Dating sites are taking notice. Zhao says he's had preliminary discussions with two dating services who have expressed interest in learning more about the model. Since it doesn't rely on profile information, Zhao says it can also be used by other online services that match people, such as a job recruiting or college admissions.

The system was developed with the help of a popular commercial online dating company whose identity is being kept confidential. The research team looked at 475,000 initial contacts involving 47,000 users in two U.S. cities over a 196-day span. Of the users, 28,000 were men and 19,000 were women, and men made 80 percent of the initial contacts.

The data showed that just 25% of those initial contacts were actually reciprocated. To improve that results, Zhao's team developed a model combining two factors to recommend contacts: a client's tastes, determined by the types of people the client has contacted; and attractiveness/unattractiveness, determined by how many of those contacts are returned and how many are not.

Zhao believes those two factors, taste and attractiveness, do a better job of predicting successful connections than relying on information that clients enter into their profile, because what people put in their profile may not always be what they're really interested in. And from Rochelle's observation, they could also be intentionally misleading.

Zhao goes a step further, suggesting the average user of an online dating site might not really know themselves well enough to know their own tastes in the opposite sex. A man who says on his profile that he likes tall women may in fact be approaching mostly short women, even though the dating website will continue to recommend tall women.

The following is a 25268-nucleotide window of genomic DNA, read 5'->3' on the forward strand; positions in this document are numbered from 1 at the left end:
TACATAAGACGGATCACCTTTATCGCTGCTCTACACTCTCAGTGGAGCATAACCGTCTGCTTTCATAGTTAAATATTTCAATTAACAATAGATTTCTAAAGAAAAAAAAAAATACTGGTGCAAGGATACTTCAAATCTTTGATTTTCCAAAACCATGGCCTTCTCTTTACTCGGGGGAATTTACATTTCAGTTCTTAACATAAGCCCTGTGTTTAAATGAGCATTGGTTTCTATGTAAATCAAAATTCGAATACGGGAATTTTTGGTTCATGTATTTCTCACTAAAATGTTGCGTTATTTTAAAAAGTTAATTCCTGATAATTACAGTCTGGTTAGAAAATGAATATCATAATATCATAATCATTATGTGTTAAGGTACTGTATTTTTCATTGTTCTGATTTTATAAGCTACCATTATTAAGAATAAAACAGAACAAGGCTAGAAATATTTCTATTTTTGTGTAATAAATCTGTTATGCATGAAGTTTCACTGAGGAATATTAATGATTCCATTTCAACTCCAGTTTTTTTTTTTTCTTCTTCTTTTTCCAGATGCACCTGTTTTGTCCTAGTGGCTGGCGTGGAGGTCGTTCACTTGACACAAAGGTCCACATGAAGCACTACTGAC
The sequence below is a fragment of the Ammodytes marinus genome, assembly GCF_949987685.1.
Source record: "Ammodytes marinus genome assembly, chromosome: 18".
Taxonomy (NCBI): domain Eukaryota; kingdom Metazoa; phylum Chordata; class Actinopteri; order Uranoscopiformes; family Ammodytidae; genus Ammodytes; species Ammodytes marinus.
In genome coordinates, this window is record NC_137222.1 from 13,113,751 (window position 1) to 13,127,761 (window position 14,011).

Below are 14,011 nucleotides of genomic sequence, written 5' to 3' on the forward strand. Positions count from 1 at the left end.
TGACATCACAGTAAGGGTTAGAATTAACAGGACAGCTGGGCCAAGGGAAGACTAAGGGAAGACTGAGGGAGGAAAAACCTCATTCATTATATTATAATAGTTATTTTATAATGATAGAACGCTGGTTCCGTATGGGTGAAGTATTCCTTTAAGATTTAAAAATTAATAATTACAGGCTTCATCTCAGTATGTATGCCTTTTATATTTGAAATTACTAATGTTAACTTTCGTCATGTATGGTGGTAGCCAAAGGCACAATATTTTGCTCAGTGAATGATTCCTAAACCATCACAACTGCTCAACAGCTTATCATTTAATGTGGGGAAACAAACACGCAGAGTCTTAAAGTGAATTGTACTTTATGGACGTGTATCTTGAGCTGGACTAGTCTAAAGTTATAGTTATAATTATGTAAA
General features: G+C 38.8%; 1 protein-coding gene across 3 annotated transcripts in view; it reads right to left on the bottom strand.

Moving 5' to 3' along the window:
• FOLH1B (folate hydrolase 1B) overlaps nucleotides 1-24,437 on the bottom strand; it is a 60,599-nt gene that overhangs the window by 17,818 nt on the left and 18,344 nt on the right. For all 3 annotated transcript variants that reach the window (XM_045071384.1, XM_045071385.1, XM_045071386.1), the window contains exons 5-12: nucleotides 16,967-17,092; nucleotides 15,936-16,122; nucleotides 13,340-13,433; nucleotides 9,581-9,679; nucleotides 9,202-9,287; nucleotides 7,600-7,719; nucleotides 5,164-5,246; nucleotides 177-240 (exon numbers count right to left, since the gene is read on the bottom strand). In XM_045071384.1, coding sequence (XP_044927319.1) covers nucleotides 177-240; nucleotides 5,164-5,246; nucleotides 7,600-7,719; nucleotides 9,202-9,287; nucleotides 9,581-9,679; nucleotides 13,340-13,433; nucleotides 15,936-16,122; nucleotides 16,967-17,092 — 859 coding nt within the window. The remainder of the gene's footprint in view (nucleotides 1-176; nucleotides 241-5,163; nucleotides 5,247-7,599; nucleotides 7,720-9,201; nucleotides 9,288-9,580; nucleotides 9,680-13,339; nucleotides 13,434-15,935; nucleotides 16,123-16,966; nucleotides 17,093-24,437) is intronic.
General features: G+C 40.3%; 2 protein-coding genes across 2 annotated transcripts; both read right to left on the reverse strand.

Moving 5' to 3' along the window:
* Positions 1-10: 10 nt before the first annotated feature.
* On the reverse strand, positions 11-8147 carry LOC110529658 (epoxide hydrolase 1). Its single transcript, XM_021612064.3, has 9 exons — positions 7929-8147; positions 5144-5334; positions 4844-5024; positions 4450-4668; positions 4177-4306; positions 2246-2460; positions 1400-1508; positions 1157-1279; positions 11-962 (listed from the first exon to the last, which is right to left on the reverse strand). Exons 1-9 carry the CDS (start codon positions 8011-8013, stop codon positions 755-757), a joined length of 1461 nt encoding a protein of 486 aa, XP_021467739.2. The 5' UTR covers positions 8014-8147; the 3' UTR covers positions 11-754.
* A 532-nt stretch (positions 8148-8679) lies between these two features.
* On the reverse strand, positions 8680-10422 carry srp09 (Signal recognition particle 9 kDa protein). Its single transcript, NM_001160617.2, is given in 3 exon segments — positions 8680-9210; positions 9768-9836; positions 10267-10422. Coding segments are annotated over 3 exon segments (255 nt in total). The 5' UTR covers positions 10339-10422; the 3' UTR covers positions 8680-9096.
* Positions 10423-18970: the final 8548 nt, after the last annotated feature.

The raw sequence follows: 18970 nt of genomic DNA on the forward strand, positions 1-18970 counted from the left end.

"Your actions reflect your taste and attractiveness in a way that could be more accurate than what you include in your profile," Zhao says.

Another way of saying, actions speak louder than words. Zhao says that eventually, the algorithm will notice that while a client says he likes tall women, he keeps asking out short women, and will change its recommendations to start suggesting that he contact short women.

If it works for movies, it should work for dates, Zhao says.

While it is true that some people successfully find good, lasting relationships on online dating sites, it is also true that many end up frustrated and disappointed.

Rochelle, a Match.com user from Irvine, Calif., says she has found a troubling pattern with the men she has met online: they aren't telling the truth, she says.

“I've noticed that a lot of men are lying about their age,” Rochelle writes in a ConsumerAffairs post. “I set my age limit at 45 an.

Con-men and -women prey on lovelorn to get money, expensive gifts

As Christmas turns into New Year's and then Valentine's Day, many single people's thoughts turn to finding love. And an increasing amount of people turn to online dating websites for help in finding their perfect match.

As online dating becomes more popular -- Americans are expected to spend as much as $932 million on Internet dating sites in 2011 -- it also attracts a growing number of scammers eager to bilk money from unsuspecting users.

The Federal Trade Commission warns Americans to tread carefully when entering the sometimes-murky waters of online dating, where the promise of love dupes many people into opening their wallets or giving access to bank accounts or credit cards.

The scam artist creates a fake profile, gains the trust of an online love interest, and then asks that person to wire money -- usually to a location outside the United States.

The warning signs you may be dealing with a scammer:


  • Wanting to leave the dating site immediately and use personal e-mail or IM accounts.
  • Claiming instant feelings of love.